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that the plaintiff or his father would present them for pay. ment within a reasonable time, and they took the risk of making such presentment. Instead, they were sent several hundred miles to the northwest of Milwaukee, to New Richmond, and then back through Milwaukee to Chicago, and were then returned to Milwaukee for payment co the 21st, as before stated. It is clear that they were not presented for payment within a reasonable time after indorsement and de livery by the defendant, and the judgment of the county court was therefore correct: First Nat. Bank v. Miller, 37 Neb. 500; 40 Am. St. Rep. 499, and cases cited.

By the Court. The judgment of the county court is affirmed.

CHECKS—DILIGENCE REQUIRED IN PRESENTMENT OF.—To charge an is. dorser of a check it must be presented by the indorsee within a reasonable time. Such time depends upon the facts and circumstances of each partic. ular case: First National Bank v. Miller, 37 Neb. 500; 40 Am. St. Rep. 499, and note; monographic note to Holmes v. Briggs, 17 Am. St. Rep. 808. If the holder of the check and the banker on whom it is drawn reside in dif. ferent places the check must, in the absence of special circumstances, be forwarded by mail for presentment on the day, or on the next secular day after, it is received, and the agent or person to whom it is forwarded must, in like manner, present or forward it on the day or day after he receives it, in due course of mail, otherwise the drawer or indorser will be released: See monographic note to Holmes v. Briggs, 17 Am. St. Rep. 809, discussing checks and the duty of the holder thereof in order to make the drawer or indorser liable thereon.



creditors, an insolvent debtor has a right to give his exempt property to his son as well as his time in carrying on and managing his son's


OF AGENCY.-An insolvent debtor cannot accumulate property under cover of another's name, acting ostensibly as the latter's agent. I such a claim is made, it is always a question of fact whether the business actually belongs to such other person or to the ostensible agent and debtor, and whether the alleged agency is a mere scheme aod dovice to conceal and keep the property used in, or gained by, it from his


RIED ON IN Son's Name. In an action to subject land purchased in the name of the wife of an iusolvent debtor, and paid for out of the


proceeds of a business carried on by him in the name of his son, orta dence that the wife had no separate estate, that the son had made no other contribution to the business than the use of his name, that ho had paid no attention to the purchase of the real estate, which was made by his father, and not showing that the son had ever received any of the proceeds of the business, or that they have erer had an ac. counting with reference thereto, sustains findings that the debtor was the real owner of the business, and carried it on in the son's name for the purpose of fraudulently concealing it and its profits from his credito ors, that the real estate was purchased with such profits, and conveyed to the wife, and accepted by her with like fraudulent intent, and that it should be conveyed by her to her husband's assignee for the benefit of creditors. ACTION by the plaintiff, as assignee of the defendant Barth, for the benefit of his creditors, under an assignment made July 31, 1889, against the assignor and Anna Barth, his wife, to reach and subject to the payment of the debts of the age signor three certain parcels of real estate purchased, and conveyed to the defendant, Anna Barth, the value of the same aggregating about five thousand six hundred dollars. It was charged that the land was purchased with the money and funds of her husband, derived from a business carried on nominally in the name of his son, Alois Barth, but really and in fact by the father, and for the latter's sole benefit; and that the father caused the parties from whom he purchased the land to convey the title to his wife, for the purpose and with the intent of defrauding his creditors. There was a judgment for plaintiff, decreeing that Anna Barth should convey and assign the property to the plaintiff, to be disposed of by him in payment of the busband's debts, etc., and defendants appealed.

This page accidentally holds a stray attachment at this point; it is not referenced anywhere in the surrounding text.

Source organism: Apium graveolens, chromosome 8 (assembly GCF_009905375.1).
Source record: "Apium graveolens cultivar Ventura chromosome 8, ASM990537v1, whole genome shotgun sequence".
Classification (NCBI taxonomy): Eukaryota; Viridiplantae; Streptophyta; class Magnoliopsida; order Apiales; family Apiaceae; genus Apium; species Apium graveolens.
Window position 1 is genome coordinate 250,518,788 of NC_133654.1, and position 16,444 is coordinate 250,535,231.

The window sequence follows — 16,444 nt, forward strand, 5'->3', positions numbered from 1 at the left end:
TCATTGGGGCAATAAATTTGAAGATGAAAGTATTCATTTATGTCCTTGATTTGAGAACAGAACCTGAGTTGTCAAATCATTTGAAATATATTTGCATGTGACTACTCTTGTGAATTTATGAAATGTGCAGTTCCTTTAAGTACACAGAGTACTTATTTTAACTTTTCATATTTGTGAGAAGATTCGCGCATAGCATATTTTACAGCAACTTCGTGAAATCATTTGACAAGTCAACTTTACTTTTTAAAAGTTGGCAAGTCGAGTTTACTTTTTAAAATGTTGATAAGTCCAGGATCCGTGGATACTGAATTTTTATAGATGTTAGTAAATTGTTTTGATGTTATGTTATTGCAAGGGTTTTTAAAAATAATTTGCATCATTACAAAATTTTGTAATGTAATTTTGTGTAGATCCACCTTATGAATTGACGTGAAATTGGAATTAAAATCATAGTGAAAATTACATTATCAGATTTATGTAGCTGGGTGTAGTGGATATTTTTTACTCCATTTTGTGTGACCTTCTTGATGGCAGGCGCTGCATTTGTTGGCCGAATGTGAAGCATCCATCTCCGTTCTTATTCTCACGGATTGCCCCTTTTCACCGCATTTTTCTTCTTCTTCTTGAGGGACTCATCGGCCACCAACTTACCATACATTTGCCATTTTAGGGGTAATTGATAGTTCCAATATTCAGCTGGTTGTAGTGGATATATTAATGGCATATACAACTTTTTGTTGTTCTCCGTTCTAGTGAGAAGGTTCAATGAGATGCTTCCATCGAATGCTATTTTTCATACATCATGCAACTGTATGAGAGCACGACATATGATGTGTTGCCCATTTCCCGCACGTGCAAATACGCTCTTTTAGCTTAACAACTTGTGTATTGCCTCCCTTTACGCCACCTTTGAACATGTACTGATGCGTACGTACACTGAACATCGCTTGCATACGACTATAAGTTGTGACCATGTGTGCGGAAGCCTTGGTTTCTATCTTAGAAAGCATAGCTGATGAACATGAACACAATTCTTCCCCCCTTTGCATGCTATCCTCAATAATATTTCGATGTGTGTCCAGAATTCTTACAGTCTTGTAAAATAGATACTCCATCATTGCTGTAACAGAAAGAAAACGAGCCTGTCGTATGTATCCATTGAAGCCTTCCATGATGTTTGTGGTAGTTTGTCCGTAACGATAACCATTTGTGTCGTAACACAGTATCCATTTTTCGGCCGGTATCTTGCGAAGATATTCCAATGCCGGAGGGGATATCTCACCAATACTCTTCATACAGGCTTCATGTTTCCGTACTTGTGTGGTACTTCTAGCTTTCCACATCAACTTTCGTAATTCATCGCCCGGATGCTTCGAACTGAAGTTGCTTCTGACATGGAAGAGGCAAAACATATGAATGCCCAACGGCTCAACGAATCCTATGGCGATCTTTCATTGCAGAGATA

Wigman & Martin and Joshua Stark, for the appellants. Ellis, Greene & Merrill, for the respondent.

656 PINNEY, J. It appears that the assignor, Barth, in 1874, was engaged with others in the wholesale liquor business, and they failed. All the assignor's property not exempt from execution was taken on execution and sold. With his exemptions, amounting to two hundred dollars, he started a saloon, and continued in that business until May, 1881, but without much success, for it is conceded that he was still insolvent, and owned no property not exempt. He had a family of eight children, six of whom lived with him. His oldest son, Alois, was, and for some years had been, engaged in car


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rying on successfully the business of manufacturing and selling cigars upon premises adjoining the building in which the assignor, Barth, had his salooon. The appellants claimed that in May, 1881, the assignor, Barth, sold and transferred his saloon business and the exempt property he owned connected therewith to his son, Alois, and that thereafter the business was carried on by and in the name of the son, by whom the license fees and special taxes on the business were paid; that the assignor, A. Joseph Barth, was employed as manager of the business, at a salary of sixty dollars a month during the first two years, and thereafter of seventy dollars; two other sons were also employed upon various salaries in the said business; that, shortly after purchasing the saloon, Alois borrowed four hundred dollars, and started in a small way a wholesale liquor business upon the same premises. It appeared 557 that the special taxes to the United States for the liquor business had been charged to Alois, the son, each year, from May 7, 1884, to July, 1892, and receipts given therefor were in his name, and that licenses were issued for the same business by the city of Green Bay to him from May, 1887, to May, 1892; that Alois Barth did not actively participate in the management of the saloon or the liquor business, but they were entirely conducted by his father. It seems to be a fair conclusion, from the eridence, that the proceeds of the cigar business were not used in any way for the saloon or liquor business, but that each business was managed and conducted entirely separate from the other; and the question presented was whether the title and ownership of the son to the saloon and liquor business and its proceeds were real and bona fide, or whether they were merely simulated, and a sham and cover to protect and keep the property from his father's creditors, and enable him to enjoy and dispose of it at his pleasure.